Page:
Lucia has something to say

Saturday, February 03, 2007

An Honored Guest

I’ve never really thought of them as a whole before. All the times I’ve been an honored guest.

A co-worker just returned from Cameroon and Ghana. “Did you enjoy the dancing?” I asked. “What dancing?” “You know, the dancing at the center when you arrived. They weren’t out there with drums?” “No.” “Oh.”

In Cameroon, when I walked through an archway of flowers, this group was drumming and dancing, and I remember standing there and smiling. I loved the music, and at the same time I felt awkward to be the recipient of such attention.

I've been blessed with dances of welcome by Kenyan women, just back from a funeral of a friend who had died of AIDS. I've been honored by an entire school full of children, hundreds of them, in blue school uniforms coming out to sing me songs. I've had garlands of flowers strung around my neck in India and Bangladesh. I've met the first lady of East Timor and had a traditional tais (textile) placed on my shoulders.

When I entered a handmade paper center in Nepal last fall, a hundred artisans were lined up, each one with flowers to give to me. My arms were full and they spilled over. Abundance. And when I visited the school, the children gave me flowers as well.

I have been served fresh mangos and delicate fried leaves and meals that were spicy to my palate. I have been given the one spoon in the house to use to eat. I have been given gifts beyond measure.

We hold our things so close. As if there is a shortage. And people who to us have very little, share what they have. This is profound lesson. This is what it is to be generous.

21 Comments:

Blogger Heather said...

Oh yes, I've been there too. It's a delight, but at the same time it can be quite humbling. One of the strangest things I brought home from my last trip is a horse tail with a handle that's used to chase flies away. It was the generous gift of a new friend in Ethiopia. I also have a beautiful beaded necklace from a visit to a Maassai village in Kenya.

5:02 PM  
Blogger Thailand Gal said...

I agree completely. That is one of the lessons I learned in Thailand and have tried to carry on that tradition here. It really does make life so much better.


Peace,

~Chani

8:05 PM  
Blogger meno said...

I find myself touched by this post. Generosity seems sadly a lost art here.

I would feel so honored.

8:50 PM  
Blogger Nancy Dancehall said...

It seems the less someone has, the more they have connections to other people. What is it about possessions that disconnects us from others?

11:49 PM  
Blogger Rebekah said...

Thanks Lucia, for reminding me of this. I'm definitely caught up in the material world at times; I need to remember it's not real.


People and relationships are what is real.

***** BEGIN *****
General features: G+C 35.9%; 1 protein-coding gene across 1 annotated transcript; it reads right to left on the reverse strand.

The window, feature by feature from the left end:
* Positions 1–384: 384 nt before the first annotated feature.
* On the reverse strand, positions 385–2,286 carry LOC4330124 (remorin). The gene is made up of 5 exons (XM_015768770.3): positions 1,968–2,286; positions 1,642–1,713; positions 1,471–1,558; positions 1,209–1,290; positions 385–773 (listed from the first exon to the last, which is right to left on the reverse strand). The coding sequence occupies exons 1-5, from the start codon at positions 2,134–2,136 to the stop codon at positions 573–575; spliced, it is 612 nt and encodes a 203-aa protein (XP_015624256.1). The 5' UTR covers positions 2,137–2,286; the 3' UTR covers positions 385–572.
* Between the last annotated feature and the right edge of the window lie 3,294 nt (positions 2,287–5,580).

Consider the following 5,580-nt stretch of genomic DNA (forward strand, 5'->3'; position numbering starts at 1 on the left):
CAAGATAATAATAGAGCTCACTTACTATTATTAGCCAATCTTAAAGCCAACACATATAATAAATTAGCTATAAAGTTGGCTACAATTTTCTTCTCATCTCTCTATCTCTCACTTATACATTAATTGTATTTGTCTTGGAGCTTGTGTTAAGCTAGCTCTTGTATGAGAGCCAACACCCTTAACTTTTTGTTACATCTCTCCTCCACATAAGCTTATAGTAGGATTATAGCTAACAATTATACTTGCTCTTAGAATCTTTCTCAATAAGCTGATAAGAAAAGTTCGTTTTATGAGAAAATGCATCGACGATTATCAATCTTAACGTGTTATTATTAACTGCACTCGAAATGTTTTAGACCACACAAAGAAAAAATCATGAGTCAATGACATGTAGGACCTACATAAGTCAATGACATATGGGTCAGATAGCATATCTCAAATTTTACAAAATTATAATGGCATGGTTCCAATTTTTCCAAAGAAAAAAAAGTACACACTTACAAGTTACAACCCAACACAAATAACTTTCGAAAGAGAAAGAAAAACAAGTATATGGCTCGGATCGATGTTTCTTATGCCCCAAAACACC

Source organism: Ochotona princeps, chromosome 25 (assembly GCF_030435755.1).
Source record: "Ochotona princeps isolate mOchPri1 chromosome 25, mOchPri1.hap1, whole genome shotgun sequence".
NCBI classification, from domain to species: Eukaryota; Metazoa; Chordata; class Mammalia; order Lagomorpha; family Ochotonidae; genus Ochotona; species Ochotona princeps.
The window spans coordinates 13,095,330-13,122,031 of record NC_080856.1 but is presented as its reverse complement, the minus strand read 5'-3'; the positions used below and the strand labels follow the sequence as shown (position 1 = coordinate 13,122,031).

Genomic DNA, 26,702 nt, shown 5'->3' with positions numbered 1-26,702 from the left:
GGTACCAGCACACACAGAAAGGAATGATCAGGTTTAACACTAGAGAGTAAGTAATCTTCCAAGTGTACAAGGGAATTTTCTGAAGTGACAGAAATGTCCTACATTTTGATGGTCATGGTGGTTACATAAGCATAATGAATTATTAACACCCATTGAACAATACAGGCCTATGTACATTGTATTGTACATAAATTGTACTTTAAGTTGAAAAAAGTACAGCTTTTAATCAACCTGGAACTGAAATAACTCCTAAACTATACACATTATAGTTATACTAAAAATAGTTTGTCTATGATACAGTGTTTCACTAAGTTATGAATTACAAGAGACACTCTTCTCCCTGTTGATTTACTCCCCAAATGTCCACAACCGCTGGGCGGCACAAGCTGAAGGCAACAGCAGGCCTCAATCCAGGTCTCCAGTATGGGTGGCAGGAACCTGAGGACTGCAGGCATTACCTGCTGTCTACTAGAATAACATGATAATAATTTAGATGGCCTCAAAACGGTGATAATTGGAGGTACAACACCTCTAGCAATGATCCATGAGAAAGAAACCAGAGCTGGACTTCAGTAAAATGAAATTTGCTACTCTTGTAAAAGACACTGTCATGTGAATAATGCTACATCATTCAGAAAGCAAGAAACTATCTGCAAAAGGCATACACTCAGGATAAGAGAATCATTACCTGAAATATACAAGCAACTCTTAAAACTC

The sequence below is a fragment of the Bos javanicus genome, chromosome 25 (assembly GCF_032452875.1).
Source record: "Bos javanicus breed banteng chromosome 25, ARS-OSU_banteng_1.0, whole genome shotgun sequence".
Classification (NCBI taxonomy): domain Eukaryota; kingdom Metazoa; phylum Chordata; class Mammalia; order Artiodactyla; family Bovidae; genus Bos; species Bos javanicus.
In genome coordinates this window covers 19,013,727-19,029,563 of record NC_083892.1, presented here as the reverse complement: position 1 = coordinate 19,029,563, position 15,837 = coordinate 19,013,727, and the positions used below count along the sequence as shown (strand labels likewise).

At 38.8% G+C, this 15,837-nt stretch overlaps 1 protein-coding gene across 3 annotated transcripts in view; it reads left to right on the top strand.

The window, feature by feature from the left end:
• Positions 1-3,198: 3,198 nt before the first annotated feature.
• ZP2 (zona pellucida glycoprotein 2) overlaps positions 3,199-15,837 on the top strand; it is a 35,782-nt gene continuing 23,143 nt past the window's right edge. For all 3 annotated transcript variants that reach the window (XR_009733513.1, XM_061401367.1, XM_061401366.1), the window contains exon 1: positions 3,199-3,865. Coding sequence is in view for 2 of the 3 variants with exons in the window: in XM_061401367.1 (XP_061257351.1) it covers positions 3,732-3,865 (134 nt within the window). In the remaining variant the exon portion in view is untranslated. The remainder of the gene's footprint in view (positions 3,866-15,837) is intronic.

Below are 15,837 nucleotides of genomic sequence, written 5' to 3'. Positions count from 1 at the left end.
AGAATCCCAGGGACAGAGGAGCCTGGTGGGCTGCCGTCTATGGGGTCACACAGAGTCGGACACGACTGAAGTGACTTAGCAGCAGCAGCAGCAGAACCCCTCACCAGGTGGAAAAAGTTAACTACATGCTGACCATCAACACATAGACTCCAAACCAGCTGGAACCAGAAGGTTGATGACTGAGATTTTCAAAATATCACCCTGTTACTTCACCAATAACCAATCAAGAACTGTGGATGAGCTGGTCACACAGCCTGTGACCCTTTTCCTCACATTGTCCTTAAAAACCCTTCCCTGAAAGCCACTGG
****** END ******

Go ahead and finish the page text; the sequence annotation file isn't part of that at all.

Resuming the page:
1:22 PM  
Blogger Maggie said...

I agree its an art we are losing. Even the simple act of offering a hot drink to a guest who comes to call, or just giving someone a smile whether we know them or not.

2:15 PM  
Blogger Bobealia... said...

Sounds wonderful and overwhelming.

2:36 PM  
Blogger jen said...

this is also what it means to be so tremendously blessed on this earth to walk amongst such beauty.

and you bring that beauty too.

4:33 PM  
Blogger kat said...

I love when you share photos and show us what you see because the only time I get a welcoming like what you've described is when I am going from Jurrasic Park to Toon Land at Islands of Adventure.

This all sounds amazing and the pictures help me to imagine it happening even more!

4:53 PM  
Blogger Potato Print said...

Hi Lucia,

This is the most beautiful post I've read in quite a while. I love the way you avoid the "Exotic Natives" style of travel. You portray people as people. I've always been allergic to that notion of the exotic. These welcoming gestures are lovely.

Also, by the way, I hope you are able to come to the "Just Be" retreat in October. Let me know if you want to know more.

8:12 PM  
Blogger mjd said...

Thank you for the lesson. I have not been to those places, but I have been lucky enough to see that kind of smile and blessed to see such gracious faces. I guess that we need to take the time to notice.

I am visiting from Tink at Pickled Beef. I am glad that I stopped by.

7:43 AM  
Blogger Sanjay said...

And people who to us have very little, share what they have. This is profound lesson. This is what it is to be generous.

Thats so true and everything you said, having experienced this I can attest. Thank you. :)

8:10 AM  
Blogger Mona Buonanotte said...

There's too little dancing in America...too little dancing and not enough joy at new faces.

11:23 AM  
Blogger Susan as herself said...

I have seen examples of this pure form of generosity time and time again. Why does it always seem as though those that have the least are willing to give the most?

One of the world's human mysteries. But it is alive and well everywhere I've been---and most notably right here in the USA. I have noticed that those people whith the least to share or contribute do so most freely, while those that seem to have endless resources hold back.

1:07 PM  
Blogger Steven Novak said...

Man, you lead an interesting life.

Steve~

2:14 PM  
Blogger flutter said...

what an immensely important post, you stole my breath

8:46 PM  
Blogger Dan said...

Lucia, great post.

In travelling the world, I have found that those who have the least seem to be most generous with the little they have -- and the most appreciative for having what they have.

Amazing.

8:48 PM  
Blogger QT said...

Love this post so much and what you say is true. Why do we cling to our "things" when sharing them would make them mean so much more?

10:44 PM  
Blogger Citymouse said...

as you know, you are lucky woman

11:27 PM  
Blogger Tink said...

Beautiful... and so RIGHT. Those things are the real gifts of life. I forget that too often.

3:20 PM  
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